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Illumination describes the amount of visible light that exists in both subterranean and wilderness environments. It is related not only to light sources available to creatures, but also to natural conditions related to weather and astronomical bodies. The effects of illumination, though mundane to most players, require exhaustive explanation, because light is fluid and difficult to quantify with regards to player imagination.

Line of sight and being able to see are of great importance while campaigning, meaning that characters must be resourceful in mastering as many light sources as possible. This is true even for those reliant upon infravision, for this ability still has limitations. Illumination is produced by various means, in the form of devices and through spellcasting.

Illumination Devices

Extent of Illumination
Source Radius
in hexes
Radius in
bluelight (cantrip) 2 2
candle, beeswax 3 2
candle, tallow 1
lantern, hooded 7 8
lantern, bullseye 10 10
light (spell) 4 4
oil lamp 4 5
torch, lamp oil 6 12
torch, whale oil 5 10
torch, resting 2 2

Continual light functions as the light spell does. Below are manufactured light sources.


An ignitable wick embedded in beeswax or tallow that provides light or, in some cases, a fragrance. Candles produce a small amount of heat and can be used to measure time. Persons who make candles are traditionally called "chandlers." Candles may be held by tabletop candlesticks and candle-holders, or with elaborate candelabra and chandeliers. Candles drip hot substance while they burn, so if they are carried it is best to use some sort of holder.

The illumination provided by a tallow candle is barely enough to light combat hexes adjacent to the carrier, a diameter of about 12 feet. More expensive beeswax does better, providing luminosity enough to light a diameter of 15 feet.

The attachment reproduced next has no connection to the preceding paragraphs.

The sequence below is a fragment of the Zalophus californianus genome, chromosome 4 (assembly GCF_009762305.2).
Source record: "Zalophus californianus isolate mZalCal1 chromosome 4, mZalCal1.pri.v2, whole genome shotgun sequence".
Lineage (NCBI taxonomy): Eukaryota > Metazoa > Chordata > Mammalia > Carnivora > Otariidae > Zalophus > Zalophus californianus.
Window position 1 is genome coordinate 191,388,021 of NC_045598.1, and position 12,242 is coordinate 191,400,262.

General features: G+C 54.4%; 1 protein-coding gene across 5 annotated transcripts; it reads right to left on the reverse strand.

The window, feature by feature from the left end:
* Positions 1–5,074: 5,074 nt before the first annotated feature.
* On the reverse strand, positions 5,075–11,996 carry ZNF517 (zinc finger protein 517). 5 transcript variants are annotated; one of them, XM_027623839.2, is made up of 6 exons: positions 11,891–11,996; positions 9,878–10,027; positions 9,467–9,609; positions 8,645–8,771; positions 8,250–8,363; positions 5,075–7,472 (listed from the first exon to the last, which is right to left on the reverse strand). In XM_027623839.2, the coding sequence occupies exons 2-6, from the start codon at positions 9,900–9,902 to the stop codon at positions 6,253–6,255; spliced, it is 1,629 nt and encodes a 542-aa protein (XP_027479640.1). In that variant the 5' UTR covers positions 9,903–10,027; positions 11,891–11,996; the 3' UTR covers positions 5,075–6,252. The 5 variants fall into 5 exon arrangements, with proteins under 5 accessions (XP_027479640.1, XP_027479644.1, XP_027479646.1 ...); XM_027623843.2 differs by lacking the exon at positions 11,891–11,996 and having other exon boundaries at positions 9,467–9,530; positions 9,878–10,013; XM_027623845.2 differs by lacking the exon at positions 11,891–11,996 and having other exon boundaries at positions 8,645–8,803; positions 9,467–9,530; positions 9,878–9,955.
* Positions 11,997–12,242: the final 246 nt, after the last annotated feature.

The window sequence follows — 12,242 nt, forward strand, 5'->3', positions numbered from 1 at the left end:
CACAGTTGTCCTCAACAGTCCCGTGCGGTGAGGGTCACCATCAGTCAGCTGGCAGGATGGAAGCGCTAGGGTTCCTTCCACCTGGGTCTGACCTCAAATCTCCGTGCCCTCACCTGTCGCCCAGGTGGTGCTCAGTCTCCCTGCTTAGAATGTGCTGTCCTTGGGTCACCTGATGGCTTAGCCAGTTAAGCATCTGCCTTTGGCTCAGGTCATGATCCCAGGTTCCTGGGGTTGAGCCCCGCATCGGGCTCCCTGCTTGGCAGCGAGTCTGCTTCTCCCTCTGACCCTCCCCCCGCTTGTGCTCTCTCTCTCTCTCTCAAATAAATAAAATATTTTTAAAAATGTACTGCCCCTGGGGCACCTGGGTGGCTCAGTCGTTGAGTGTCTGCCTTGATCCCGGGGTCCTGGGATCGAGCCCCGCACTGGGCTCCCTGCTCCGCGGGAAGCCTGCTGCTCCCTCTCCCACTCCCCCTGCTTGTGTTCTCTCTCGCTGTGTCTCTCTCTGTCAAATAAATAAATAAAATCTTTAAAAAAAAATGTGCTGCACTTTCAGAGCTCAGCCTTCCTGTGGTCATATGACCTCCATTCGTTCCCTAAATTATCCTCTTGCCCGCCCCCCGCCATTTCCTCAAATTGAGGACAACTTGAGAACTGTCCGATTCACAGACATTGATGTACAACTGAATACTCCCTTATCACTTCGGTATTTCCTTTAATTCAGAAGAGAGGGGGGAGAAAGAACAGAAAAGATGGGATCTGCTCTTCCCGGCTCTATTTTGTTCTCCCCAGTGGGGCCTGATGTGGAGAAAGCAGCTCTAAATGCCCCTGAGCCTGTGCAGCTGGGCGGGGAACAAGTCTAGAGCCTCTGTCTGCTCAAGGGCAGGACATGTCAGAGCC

Hooded and bullseye lanterns have a bladder that holds up to 4 fluid ounces of either whale or lamp oil. They feature a glass bubble above this bladder. Once the lantern is lit, a turn-key adjusts a valve that controls the amount of air, which will determine the amount of illumination. All lanterns can be adjusted to illuminate areas from zero to maximum radius for that device. Lanterns will burn oil at a speed proportional to the radius illuminated. Lanterns are commonly made of brass, as more common materials would be too hot to hold comfortably.

It requires 1 AP to adjust the shutter or turn key upon a lantern, and 2 AP to adjust both. It requires 4 AP to light a lantern. Lanterns cannot be lit using a tinder box or a torch; the traditional manner of lighting a lamp is to use a spill.

  • Hooded Lanterns are so named because of a metal plate above the glass bubble, which protects the holder's hand from the heat. This also allows the light to be shielded from the holder's eyes if the lantern is held below chest height. This light is cast in all directions. These lanterns stand about 9 in. tall and weigh 1 lb., 11 oz.